The prevention of healthcare associated harm begins with a good metric- to understand the size of the problem and measure the impact of improvement strategies.  Most hospitals measure harm to their patients using a combination of surveillance methods used to measure different types of harm, and most are manually gathered rather than automated.  The tool developed and used by Stockwell et al. is a single metric which can automatically gather information on many types of harm from existing electronic data from the medical record.
      Children outside of the hospital also experience harm in their healthcare. A recent study published in Pediatrics (doi: 10.1542/peds.2014-0309) found that, nationally, poison control centers receive a call every eight minutes for a pediatric medication error.  In another study published in Pediatrics (doi: 10.1542/peds.2012-2434), my group found that children with cancer experience injuries due to medication errors at home at rates comparable to hospitalized patients.  To eliminate harm to children caused by healthcare, researchers and clinicians need to broaden their focus to include all settings where healthcare is delivered.
      What can we do to reduce the risk of harm to their children caused by healthcare?  Clinicians and hospitals should get involved in improvement networks. Networks, such as the Children’s Hospitals Solutions for Patient Safety Network, have made great strides in reducing healthcare harm to hospitalized children.  Parents should take an active role in their child’s healthcare.  The Agency for Healthcare Research and Quality web site contains a list of 20 steps parents can take to reduce errors in their child’s care (http://archive.ahrq.gov/consumer/20tipkid.htm).  The document recommends that parents ask all health care workers who contact the child if they have washed their hands.   
     Parents should ask questions about their child’s home medications, including understanding what the medicine is for, side effects, and what time to give the medicine, and what to use to measure the medicine.  Parents, clinicians, and hospitals will need to partner together to eliminate harm to children caused by healthcare. 

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Monday, September 8, 2014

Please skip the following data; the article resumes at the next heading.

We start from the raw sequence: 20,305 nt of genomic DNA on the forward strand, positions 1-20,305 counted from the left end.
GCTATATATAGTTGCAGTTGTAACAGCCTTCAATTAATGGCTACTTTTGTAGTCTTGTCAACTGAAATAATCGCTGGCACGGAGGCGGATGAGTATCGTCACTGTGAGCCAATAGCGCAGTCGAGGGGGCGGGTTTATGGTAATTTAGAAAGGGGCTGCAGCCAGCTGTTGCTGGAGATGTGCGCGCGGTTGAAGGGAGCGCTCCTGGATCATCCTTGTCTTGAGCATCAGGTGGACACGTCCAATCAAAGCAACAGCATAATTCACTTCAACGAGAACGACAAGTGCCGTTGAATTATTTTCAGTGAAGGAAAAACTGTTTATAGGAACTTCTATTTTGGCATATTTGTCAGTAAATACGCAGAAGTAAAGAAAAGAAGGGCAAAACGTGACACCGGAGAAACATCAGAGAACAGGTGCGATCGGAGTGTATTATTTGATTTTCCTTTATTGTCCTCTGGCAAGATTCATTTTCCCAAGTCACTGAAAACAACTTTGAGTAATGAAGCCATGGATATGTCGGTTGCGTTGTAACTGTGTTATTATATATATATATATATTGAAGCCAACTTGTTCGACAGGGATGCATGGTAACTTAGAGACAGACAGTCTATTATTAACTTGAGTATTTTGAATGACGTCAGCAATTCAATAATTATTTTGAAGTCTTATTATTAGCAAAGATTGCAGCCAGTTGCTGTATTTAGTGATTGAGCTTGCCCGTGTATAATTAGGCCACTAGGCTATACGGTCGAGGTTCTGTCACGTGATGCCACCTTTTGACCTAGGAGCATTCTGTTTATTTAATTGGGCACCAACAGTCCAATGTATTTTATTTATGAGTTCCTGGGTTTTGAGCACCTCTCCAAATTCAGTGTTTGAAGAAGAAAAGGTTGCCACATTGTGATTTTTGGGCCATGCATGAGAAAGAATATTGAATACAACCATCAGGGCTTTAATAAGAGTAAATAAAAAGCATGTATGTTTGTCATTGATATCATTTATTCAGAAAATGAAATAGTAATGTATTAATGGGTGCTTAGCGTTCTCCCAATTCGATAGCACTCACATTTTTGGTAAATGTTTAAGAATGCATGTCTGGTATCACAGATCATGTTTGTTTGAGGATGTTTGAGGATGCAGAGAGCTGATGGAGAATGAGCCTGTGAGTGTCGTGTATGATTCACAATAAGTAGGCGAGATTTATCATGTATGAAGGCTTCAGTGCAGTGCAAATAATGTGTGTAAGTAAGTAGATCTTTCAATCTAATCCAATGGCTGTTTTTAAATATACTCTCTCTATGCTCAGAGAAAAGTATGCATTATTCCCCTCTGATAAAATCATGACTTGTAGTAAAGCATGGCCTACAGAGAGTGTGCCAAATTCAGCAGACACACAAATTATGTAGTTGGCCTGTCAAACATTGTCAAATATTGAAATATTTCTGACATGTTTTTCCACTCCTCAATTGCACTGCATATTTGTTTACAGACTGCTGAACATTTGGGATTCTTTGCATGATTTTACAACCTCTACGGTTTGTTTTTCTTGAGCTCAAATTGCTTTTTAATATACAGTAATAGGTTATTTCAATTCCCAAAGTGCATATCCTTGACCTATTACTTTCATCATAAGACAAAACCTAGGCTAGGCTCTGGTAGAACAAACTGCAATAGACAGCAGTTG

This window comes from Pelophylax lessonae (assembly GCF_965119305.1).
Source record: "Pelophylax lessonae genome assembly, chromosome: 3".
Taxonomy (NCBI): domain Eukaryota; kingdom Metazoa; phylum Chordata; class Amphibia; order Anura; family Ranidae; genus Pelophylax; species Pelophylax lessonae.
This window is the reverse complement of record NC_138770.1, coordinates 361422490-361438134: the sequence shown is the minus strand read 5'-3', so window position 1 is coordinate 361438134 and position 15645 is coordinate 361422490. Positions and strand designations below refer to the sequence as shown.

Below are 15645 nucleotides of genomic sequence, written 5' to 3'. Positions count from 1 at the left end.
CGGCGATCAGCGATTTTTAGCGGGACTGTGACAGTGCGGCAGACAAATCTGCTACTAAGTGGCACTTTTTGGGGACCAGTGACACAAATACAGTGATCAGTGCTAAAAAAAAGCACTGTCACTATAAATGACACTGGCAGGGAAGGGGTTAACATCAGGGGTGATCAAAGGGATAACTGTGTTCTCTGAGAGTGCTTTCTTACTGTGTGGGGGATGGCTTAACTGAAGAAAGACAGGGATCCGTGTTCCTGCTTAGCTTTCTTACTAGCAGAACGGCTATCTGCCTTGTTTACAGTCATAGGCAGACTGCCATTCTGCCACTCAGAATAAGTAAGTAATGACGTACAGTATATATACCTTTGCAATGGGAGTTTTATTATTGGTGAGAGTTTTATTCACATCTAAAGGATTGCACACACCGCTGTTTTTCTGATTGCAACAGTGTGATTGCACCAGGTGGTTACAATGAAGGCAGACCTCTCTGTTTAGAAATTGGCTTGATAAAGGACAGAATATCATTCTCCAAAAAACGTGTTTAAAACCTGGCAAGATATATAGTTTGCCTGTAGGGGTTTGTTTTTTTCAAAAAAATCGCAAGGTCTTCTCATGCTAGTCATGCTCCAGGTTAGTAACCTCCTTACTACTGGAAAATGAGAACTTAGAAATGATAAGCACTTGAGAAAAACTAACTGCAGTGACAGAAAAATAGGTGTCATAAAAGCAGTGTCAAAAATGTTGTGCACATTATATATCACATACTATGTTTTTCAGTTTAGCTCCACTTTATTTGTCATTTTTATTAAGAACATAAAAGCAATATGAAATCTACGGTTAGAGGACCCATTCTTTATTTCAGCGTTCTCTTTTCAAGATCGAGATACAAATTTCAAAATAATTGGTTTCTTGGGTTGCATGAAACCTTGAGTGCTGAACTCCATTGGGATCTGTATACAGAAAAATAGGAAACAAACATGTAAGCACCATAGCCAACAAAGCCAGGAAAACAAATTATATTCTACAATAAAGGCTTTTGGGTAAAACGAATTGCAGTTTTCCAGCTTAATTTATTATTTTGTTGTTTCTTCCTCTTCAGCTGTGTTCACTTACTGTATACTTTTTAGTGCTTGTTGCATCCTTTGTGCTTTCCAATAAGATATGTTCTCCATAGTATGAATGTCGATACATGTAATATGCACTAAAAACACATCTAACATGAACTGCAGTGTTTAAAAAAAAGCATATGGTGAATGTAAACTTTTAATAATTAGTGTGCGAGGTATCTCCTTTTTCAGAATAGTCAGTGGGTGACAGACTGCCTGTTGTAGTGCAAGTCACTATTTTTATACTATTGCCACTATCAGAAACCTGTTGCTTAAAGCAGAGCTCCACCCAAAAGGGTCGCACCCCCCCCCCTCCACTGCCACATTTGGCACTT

Cancer Trend Data in Children May Surprise You and Your Patients

By: Lewis First, MD, MS; Editor-in-Chief 
Photo by Kathryn Cartwright

When was the last time you looked at cancer trends in children and adolescents? Siegel et al. (doi: 10.1542/ peds.2013-3926), in a study we are releasing this week, opted to analyze data from a national cancer registry containing information on more than 94 percent of the US population to review cancer trends in children aged 0- to 19-years-old from 2001 through 2009.

Researchers studied more than 120,000 cases, and while the overall rate of childhood cancers remained stable over this time period, they identified some interesting trends including increases in thyroid and renal cancers with decreases in germ cell tumors and melanomas.

There are many other interesting findings worth reviewing in this comprehensive description analysis of this large database—so rather than my highlighting what interests me, read the article for yourself and for the patients in your practice who may have or be at risk for a particular malignancy so you can tailor the findings to your own practice needs.

Related Reading:

Wednesday, June 18, 2014

A Pediatric Learning Health System & the Search for an Effective IBD Treatment

By: Lewis First, MD, MS

TNF α, (Public Domain)
Children with inflammatory bowel disease (IBD) are commonly seen by both primary care providers and gastrointestinal specialists but never with high enough numbers to really know if a specific approach to IBD is better than others—that is until the arrival of ImproveCareNow (ICN), a network of practices linked together as a pediatric learning health system, which allows standardized data-gathering across sites at multiple children’s hospitals in real time to best determine methods to improve the quality of outcomes in these chronically ill children, teens, and young adults.

This week, Forrest et al. (doi: 10.1542/peds.2013-4103) share with us the result of how the ICN network can be used for high-quality clinical research by looking at data across 35 pediatric gastrointestinal practices as a sequence of non-randomized trials. The study question was whether anti-TNFα therapy was effective at achieving clinical and steroid-free remission rates when compared to children not getting this treatment. The results involve more than 1,800 of 4,130 patients with Crohn’s disease getting this therapy who were then compared to those not receiving TNFα. The results will bowel (I mean bowl) you over and herald this type of network as a valuable research tool for improvement.

To help further highlight the value of learning health systems like ICN, read the accompanying commentary by Abernethy (doi: 10.1542/peds.2014-1182), which further explores the what learning health systems are, how they are put into practice (or not) and the kinds of research opportunities they present.

Both study and commentary will make your helping families with inflammatory bowel disease far less painful than you might imagine dealing with this illness might be, so read on and learn more!